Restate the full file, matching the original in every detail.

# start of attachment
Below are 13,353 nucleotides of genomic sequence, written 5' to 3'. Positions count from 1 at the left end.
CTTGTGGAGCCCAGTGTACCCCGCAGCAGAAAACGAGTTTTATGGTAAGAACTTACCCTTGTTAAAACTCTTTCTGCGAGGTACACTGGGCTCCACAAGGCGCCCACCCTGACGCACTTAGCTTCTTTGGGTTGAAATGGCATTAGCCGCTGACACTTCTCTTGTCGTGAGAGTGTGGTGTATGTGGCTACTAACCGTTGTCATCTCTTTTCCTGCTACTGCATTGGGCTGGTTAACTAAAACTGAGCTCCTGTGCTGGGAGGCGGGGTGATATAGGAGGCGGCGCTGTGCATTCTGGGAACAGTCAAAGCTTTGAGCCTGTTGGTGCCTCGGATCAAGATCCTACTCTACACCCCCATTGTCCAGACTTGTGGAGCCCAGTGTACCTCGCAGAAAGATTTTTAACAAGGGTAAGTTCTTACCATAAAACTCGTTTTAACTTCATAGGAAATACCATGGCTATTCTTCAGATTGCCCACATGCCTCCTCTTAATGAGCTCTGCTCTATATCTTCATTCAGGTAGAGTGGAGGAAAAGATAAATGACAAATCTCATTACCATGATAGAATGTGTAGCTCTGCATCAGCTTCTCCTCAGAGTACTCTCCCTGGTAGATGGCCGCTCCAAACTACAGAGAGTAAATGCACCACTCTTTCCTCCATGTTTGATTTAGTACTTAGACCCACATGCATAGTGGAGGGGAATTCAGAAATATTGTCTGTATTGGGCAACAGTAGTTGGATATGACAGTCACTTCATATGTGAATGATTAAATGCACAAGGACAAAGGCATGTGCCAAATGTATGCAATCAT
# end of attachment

Below are 13,353 nucleotides of genomic sequence, written 5' to 3'. Positions count from 1 at the left end.
CTTGTGGAGCCCAGTGTACCCCGCAGCAGAAAACGAGTTTTATGGTAAGAACTTACCCTTGTTAAAACTCTTTCTGCGAGGTACACTGGGCTCCACAAGGCGCCCACCCTGACGCACTTAGCTTCTTTGGGTTGAAATGGCATTAGCCGCTGACACTTCTCTTGTCGTGAGAGTGTGGTGTATGTGGCTACTAACCGTTGTCATCTCTTTTCCTGCTACTGCATTGGGCTGGTTAACTAAAACTGAGCTCCTGTGCTGGGAGGCGGGGTGATATAGGAGGCGGCGCTGTGCATTCTGGGAACAGTCAAAGCTTTGAGCCTGTTGGTGCCTCGGATCAAGATCCTACTCTACACCCCCATTGTCCAGACTTGTGGAGCCCAGTGTACCTCGCAGAAAGATTTTTAACAAGGGTAAGTTCTTACCATAAAACTCGTTTTAACTTCATAGGAAATACCATGGCTATTCTTCAGATTGCCCACATGCCTCCTCTTAATGAGCTCTGCTCTATATCTTCATTCAGGTAGAGTGGAGGAAAAGATAAATGACAAATCTCATTACCATGATAGAATGTGTAGCTCTGCATCAGCTTCTCCTCAGAGTACTCTCCCTGGTAGATGGCCGCTCCAAACTACAGAGAGTAAATGCACCACTCTTTCCTCCATGTTTGATTTAGTACTTAGACCCACATGCATAGTGGAGGGGAATTCAGAAATATTGTCTGTATTGGGCAACAGTAGTTGGATATGACAGTCACTTCATATGTGAATGATTAAATGCACAAGGACAAAGGCATGTGCCAAATGTATGCAATCAT